For years now, the U.S. has been plagued by an illegal industry driven by a reddish-brown industrial metal. Copper, one of the world’s most popular and demanded metals, has been the subject of an underground movement that has created an incentive to steal. Thieves all across the country have been harvesting the metal in homes and highways, and other structures that are under construction; some even go as far as to steal the metal from already built establishments [for more copper news and analysis subscribe to our free newsletter].
Copper has long been one of the most important and popular industrial metals in the world. With 3% per year production growth since 1900, approximately 16 million tons of the metal was produced in 2011, according to the International Copper Study Group. The metal’s wide use is attributable to its availability and recyclability, as well is its metallic properties that make copper an excellent conductor of heat and electricity, and antimicrobial and corrosion resistant [for more copper news and analysis subscribe to our free newsletter].
Copper is among the most practical commodities in the world, as the industrial sector relies heavily on the material for a number of uses. Not only does it have wide applications in the industrial world, but the economic space as well. With the nickname “Dr. Copper,” the reddish-brown metal is often used as a proxy for the global economy as a whole, precisely because of the demand created by the industrial world [for more copper news and analysis subscribe to our free newsletter].
Metals across the board have suffered steep losses in recent days, with gold’s alarming 9% one-day drop rattling the markets and investor confidence. And while gold remains as one of traders’ top concerns, another metal’s volatile movements has been raising some red flags. Yesterday, copper futures for April delivery tumbled 3.6% to $3.1880 a pound, marking the lowest level since October 2011. The metal has almost dropped 20% from its most recent high, so the probability of copper entering bear territory is quite likely [for more copper news and analysis subscribe to our free newsletter].
The industrial metal space has been struggling to gain traction as of late, as a cloudy forecast for the global economy has left these commodities in limbo. But that was not before many made strong runs in the past decade. According to Bloomberg, “six primary metals more than tripled in the 10 years to 2012.” These highs have started warding off a number of buyers as many fear a slowdown in key markets like China and other emerging economies [for more industrial metal news and analysis subscribe to our free newsletter].
As 2012 draws to an end, investors are taking time to reflect on some of the best and worst performing commodities of the year. Though the year’s headlines have been dominated by energy and precious metals, there are a number of assets that have flown relatively under the radar. Industrial metals are among the most practical commodities on the market given their wide use in our everyday lives, but they rarely receive attention over something like gold or oil. Below, we outline the performances of some of the biggest industrial metals for 2012 [for more industrial metal news and analysis subscribe to our free newsletter].
Homebuilders and other housing industry stocks have been strong performers in 2012 as low interest rates offset higher underwriting standards for home loans. The SPDR S&P Homebuilders ETF (XHB) rose more than 54% since the beginning of this year, while the iShares Dow Jones U.S. Home Construction ETF (ITB) is up more than 74% over the same period [for more housing news and analysis subscribe to our free newsletter].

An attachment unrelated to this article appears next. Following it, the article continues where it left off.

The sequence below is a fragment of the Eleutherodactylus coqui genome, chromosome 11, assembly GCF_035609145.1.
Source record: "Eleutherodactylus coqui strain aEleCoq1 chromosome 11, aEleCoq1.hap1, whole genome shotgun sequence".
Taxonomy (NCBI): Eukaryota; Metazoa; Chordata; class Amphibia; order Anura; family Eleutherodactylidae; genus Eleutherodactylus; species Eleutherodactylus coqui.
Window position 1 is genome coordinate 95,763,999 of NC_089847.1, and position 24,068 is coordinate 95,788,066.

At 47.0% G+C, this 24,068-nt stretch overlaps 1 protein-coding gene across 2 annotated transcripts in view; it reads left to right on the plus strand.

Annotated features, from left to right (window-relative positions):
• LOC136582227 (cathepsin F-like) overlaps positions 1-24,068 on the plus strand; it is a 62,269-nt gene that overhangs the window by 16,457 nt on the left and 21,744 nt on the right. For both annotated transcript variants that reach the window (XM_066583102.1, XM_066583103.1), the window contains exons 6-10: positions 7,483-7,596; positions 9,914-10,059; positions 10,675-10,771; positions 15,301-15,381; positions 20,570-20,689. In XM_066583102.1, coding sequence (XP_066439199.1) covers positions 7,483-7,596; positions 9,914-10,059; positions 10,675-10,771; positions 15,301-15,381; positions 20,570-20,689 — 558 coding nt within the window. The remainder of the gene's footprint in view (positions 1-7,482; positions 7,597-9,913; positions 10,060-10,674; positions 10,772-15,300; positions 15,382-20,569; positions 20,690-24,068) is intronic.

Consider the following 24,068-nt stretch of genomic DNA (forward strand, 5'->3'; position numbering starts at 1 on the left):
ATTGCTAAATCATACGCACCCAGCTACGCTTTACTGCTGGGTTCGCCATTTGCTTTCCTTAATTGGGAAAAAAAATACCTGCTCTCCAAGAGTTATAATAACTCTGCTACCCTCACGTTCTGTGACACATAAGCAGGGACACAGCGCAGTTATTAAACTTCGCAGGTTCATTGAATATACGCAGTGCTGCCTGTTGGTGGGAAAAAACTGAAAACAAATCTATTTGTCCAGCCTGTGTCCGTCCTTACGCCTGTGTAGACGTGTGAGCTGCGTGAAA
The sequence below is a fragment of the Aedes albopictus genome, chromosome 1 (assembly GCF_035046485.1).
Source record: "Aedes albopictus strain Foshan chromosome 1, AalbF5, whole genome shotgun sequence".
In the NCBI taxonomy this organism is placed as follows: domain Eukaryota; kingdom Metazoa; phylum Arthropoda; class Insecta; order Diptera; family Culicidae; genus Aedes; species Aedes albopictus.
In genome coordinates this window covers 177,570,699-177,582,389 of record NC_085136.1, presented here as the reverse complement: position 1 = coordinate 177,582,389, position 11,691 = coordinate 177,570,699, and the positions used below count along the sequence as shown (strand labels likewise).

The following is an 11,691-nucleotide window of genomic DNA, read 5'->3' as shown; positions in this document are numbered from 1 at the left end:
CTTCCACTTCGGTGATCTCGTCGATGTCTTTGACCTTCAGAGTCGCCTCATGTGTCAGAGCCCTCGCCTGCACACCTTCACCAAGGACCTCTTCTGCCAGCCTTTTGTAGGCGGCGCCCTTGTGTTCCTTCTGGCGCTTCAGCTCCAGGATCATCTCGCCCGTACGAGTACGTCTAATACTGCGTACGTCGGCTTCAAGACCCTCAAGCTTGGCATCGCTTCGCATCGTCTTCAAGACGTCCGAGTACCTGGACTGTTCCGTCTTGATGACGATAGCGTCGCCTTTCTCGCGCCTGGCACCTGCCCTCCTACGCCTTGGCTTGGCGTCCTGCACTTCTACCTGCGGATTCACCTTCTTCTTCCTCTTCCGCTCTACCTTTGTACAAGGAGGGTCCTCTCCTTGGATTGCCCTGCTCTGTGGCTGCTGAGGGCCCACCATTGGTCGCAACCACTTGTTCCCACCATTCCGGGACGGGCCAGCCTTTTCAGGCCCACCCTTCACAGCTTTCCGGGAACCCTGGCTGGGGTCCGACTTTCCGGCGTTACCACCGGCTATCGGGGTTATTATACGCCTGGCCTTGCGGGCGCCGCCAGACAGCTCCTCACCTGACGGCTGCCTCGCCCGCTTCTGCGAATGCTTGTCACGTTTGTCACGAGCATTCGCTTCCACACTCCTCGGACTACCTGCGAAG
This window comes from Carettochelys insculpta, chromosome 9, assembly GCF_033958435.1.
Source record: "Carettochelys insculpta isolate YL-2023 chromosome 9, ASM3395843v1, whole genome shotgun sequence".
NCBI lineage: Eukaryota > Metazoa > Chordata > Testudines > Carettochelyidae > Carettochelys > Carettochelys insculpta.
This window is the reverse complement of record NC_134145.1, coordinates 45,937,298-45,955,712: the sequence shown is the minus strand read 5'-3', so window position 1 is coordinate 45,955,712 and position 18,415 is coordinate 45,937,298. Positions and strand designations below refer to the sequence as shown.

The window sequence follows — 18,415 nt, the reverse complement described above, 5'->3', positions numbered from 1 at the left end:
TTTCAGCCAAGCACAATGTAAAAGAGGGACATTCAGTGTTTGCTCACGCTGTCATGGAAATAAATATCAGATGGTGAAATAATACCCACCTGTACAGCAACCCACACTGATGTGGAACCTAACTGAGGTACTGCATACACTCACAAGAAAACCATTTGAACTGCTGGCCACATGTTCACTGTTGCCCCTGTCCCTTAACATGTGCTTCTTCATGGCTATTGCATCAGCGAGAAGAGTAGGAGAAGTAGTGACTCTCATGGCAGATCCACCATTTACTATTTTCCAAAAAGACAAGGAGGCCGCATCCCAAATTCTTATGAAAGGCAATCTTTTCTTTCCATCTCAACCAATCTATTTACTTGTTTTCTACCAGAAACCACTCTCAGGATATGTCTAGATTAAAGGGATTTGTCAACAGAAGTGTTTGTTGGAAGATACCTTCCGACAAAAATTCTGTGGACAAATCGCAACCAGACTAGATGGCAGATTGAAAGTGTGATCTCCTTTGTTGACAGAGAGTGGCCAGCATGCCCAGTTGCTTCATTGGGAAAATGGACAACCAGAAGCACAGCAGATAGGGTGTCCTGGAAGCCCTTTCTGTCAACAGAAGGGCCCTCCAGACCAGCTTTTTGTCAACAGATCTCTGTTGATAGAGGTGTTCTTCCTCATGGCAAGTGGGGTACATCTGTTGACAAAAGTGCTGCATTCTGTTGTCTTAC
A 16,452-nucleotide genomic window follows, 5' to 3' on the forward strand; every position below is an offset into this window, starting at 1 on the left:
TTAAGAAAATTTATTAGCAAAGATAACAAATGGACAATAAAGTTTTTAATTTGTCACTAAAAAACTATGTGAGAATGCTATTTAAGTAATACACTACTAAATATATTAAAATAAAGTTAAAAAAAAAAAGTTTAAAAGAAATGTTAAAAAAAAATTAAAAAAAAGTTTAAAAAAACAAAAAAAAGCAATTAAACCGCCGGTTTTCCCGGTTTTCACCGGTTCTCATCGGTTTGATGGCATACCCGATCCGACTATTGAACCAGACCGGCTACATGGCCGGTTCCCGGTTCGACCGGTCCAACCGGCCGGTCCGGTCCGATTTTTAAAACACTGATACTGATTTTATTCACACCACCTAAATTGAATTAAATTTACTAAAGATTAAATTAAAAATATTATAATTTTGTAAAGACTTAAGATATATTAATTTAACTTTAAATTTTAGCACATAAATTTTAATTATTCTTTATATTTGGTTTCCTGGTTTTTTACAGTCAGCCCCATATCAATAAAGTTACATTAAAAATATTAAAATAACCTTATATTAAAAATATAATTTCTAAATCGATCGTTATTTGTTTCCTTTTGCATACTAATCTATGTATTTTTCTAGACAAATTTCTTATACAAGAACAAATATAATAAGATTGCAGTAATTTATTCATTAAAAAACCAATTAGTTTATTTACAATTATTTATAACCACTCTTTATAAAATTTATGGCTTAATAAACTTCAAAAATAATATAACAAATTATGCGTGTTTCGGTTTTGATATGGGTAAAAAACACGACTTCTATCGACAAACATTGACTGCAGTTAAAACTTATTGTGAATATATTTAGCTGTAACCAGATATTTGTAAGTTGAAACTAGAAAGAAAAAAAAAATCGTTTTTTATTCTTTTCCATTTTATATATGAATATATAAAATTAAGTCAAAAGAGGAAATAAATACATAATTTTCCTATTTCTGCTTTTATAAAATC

For more than two years now, issuers like JP Morgan and iShares have been battling to bring physically-backed copper ETFs to the markets. At first glance, it seems like a solid idea; after all, GLD and SLV are two of the most popular ETFs in the world, and each of them offers physical exposure to their respective metals. Yet the proposed copper products remain in the doldrums, as the red tape and roadblocks seem to be endless for these proposed products [for more copper news and analysis subscribe to our free newsletter].
As traders try to make their way through the volatile and often dangerous world of commodities, the futures curve is one of the most important aspects to focus on. Many traders look for contangoed curves to either make savvy trades or avoid potential blunders for their portfolio. Contango, the process by which near month futures are cheaper than those expiring further into the future, is often caused by storage costs of hard assets, but can also be a reflection of future price expectations. In this iteration of our contango report, we focus on three key metals for investors to keep an eye on [for more information on commodities in contango subscribe to our free newsletter].
The introduction of commodity ETFs brought trading to a whole new level, as your average retail investor now has the opportunity to trade something like natural gas futures through a single ticker. As the years have gone on, a number of these products have grown to be some of the most widely-used financial instruments for their respective commodity. One advantage to ETFs, however, is that liquidity is not hindered by average volume due the the creation process. Instead, there will just be some funds that are more liquid and tradable than others [for more commodity ETF news and analysis subscribe to our free newsletter].